New battles loom as Spain’s Prime Minister Mariano Rajoy sworn in

October 31, 2016 6:13 pm

’s newly re-elected Prime Minister swears an oath during a royal decree ceremony at the Zarzuela Palace in Madrid on October 31, 2016 after Rajoy won a confidence vote in parliament over the weekend.
He is expected to name his new cabinet This week after which he will need to submit a budget to parliament for approval after a delay of several months — a difficult task given that he commands the votes of just 137 of Spain’s 350 lawmakers in the lower house.
/ AFP PHOTO / POOL / Chema Moya

Spain’s conservative leader Mariano Rajoy was sworn in Monday for a second term as prime minister, bringing a close to 10 months of political limbo.

“I swear to faithfully fulfil the obligations of prime minister and to show loyalty to the king,” Rajoy said with his hand on the Spanish constitution, at a ceremony attended by King Felipe VI and broadcast live on national television.
Rajoy, leader of the conservative Popular Party (PP), is set to spend the next three days forming a new cabinet for his hard-won minority government.

A senior party source said he was staying tight-lipped about his cabinet picks, planning to notify ministers of their new jobs “a half-hour before”.

The comeback follows a victorious confidence vote in parliament on Saturday — only possible because Spain’s Socialists (PSOE) decided to abstain and not vote against him.
Still it is clear that Rajoy faces unprecedented opposition as Spain grapples with painful economic reforms and resurgent Catalan separatism.
When the PP ruled from 2011 to 2015, it enjoyed an absolute majority in parliament.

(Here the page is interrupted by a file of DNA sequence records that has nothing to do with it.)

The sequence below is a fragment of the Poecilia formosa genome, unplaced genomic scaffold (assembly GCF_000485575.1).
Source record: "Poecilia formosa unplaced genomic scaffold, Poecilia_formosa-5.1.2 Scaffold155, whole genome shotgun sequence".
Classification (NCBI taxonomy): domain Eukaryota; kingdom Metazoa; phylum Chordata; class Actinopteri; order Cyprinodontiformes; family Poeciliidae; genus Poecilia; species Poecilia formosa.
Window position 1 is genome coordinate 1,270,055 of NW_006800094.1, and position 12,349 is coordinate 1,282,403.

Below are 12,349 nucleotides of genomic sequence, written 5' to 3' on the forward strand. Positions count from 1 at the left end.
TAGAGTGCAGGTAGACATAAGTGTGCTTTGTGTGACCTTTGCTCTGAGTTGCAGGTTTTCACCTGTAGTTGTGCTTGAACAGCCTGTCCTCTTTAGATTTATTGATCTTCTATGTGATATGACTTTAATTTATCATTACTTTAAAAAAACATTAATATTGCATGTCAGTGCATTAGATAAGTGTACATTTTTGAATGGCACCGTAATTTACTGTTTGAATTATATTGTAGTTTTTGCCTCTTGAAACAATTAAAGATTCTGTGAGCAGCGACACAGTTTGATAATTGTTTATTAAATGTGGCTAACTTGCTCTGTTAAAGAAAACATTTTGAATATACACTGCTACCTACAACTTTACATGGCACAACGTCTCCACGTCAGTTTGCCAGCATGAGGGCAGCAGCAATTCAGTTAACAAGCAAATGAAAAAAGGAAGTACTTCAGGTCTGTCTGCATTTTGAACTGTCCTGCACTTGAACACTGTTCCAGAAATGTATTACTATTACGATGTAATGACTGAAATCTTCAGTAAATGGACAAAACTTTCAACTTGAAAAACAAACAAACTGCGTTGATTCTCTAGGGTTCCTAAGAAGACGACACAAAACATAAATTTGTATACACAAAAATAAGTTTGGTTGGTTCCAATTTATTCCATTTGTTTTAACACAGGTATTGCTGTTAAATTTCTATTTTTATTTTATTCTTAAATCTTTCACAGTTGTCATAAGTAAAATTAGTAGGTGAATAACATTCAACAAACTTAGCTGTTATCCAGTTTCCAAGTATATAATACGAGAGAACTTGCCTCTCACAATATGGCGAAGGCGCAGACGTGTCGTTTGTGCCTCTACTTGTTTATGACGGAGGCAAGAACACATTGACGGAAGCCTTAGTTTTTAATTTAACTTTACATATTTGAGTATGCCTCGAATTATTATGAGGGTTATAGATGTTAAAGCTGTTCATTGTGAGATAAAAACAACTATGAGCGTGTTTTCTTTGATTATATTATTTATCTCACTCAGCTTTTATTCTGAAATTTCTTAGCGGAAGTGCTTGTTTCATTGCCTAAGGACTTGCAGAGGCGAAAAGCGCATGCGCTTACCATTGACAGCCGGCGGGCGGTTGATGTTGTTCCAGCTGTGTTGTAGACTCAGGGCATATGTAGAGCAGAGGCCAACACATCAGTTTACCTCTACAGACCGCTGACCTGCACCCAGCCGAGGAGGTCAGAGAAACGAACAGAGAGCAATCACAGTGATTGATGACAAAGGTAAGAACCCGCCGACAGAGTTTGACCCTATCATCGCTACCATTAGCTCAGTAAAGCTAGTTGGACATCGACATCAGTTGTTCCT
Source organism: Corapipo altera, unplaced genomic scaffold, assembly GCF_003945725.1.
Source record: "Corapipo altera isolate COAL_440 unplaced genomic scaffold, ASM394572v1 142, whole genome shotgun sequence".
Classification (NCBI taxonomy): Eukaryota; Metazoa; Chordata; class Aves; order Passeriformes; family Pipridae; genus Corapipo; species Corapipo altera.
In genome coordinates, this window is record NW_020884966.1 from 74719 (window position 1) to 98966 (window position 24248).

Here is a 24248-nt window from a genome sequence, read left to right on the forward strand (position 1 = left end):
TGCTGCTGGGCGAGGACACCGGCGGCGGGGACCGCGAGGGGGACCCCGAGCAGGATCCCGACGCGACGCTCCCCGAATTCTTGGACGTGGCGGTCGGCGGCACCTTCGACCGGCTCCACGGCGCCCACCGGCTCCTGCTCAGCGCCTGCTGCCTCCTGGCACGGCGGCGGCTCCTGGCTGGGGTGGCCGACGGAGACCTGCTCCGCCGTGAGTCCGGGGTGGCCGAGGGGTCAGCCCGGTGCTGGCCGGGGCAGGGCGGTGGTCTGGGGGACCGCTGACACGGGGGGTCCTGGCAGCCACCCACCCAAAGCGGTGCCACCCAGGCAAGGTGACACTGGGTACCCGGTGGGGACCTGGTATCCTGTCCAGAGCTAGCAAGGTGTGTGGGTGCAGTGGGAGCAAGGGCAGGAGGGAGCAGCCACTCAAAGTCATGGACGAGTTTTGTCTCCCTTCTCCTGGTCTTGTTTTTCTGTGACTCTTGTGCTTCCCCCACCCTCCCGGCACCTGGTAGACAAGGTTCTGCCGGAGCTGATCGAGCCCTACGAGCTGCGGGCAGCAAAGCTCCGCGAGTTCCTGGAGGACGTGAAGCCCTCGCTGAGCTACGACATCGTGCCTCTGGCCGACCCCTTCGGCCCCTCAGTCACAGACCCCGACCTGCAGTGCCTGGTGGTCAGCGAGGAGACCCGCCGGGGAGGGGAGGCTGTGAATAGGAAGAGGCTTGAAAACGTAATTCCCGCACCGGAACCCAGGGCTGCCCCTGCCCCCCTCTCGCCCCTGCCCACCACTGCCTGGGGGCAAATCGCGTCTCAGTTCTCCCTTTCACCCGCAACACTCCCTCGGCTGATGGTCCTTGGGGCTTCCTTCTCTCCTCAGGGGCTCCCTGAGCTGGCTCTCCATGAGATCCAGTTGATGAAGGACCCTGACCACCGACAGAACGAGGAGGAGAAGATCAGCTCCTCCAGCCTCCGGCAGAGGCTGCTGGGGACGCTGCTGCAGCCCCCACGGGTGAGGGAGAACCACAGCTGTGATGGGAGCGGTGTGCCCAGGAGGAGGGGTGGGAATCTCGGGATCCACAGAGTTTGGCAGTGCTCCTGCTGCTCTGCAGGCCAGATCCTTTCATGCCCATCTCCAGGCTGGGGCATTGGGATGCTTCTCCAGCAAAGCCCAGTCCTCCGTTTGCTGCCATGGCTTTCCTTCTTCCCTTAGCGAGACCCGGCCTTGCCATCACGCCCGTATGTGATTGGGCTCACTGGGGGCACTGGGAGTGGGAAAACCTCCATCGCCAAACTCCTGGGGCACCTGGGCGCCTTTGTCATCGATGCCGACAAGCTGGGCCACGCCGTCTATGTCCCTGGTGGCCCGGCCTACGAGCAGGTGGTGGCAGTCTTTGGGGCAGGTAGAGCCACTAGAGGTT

Now, it must govern with 137 of 350 MPs, meaning that it will have to negotiate with the upstart centrist Ciudadanos, Basque and Catalan nationalists, and the main opposition Socialists on every bill it seeks to pass.
Rajoy, 61, has been at the helm of a provisional government without full powers for nearly a year following inconclusive elections in December 2015 in which the PP lost its absolute majority, despite coming first.
New elections in June once again failed to produce a clear winner.
– Budget headache –
Rajoy is expected to name his new cabinet Thursday, with several ministers approaching retirement age set to depart, including Interior Minister Jorge Fernandez Diaz, a controversial figure for his efforts to tighten the legal noose on Catalan separatists.
Defence Minister Pedro Morenes and Foreign Minister Jose Manuel Garcia Margallo could also lose their jobs.
Rajoy’s first daunting task after that will be to submit a budget to parliament for approval after a delay of several months — certain to be a headache given his lack of a parliamentary majority.
If Rajoy persuades enough MPs to back — or not oppose — his taxation and spending plans, he will still face scrutiny from the European Union which will want to know how Spain will reduce its structural deficit to below three percent of GDP for 2017.
But it may prove impossible for Rajoy to secure enough parliamentary support while meeting the terms laid down by Brussels.
To slash the deficit Rajoy will either have to cut spending by 5.5 billion euros ($6 billion) — angering the left on whose support he may depend to get the budget passed — or hike taxes, which could in term anger businesses and jeopardise investment.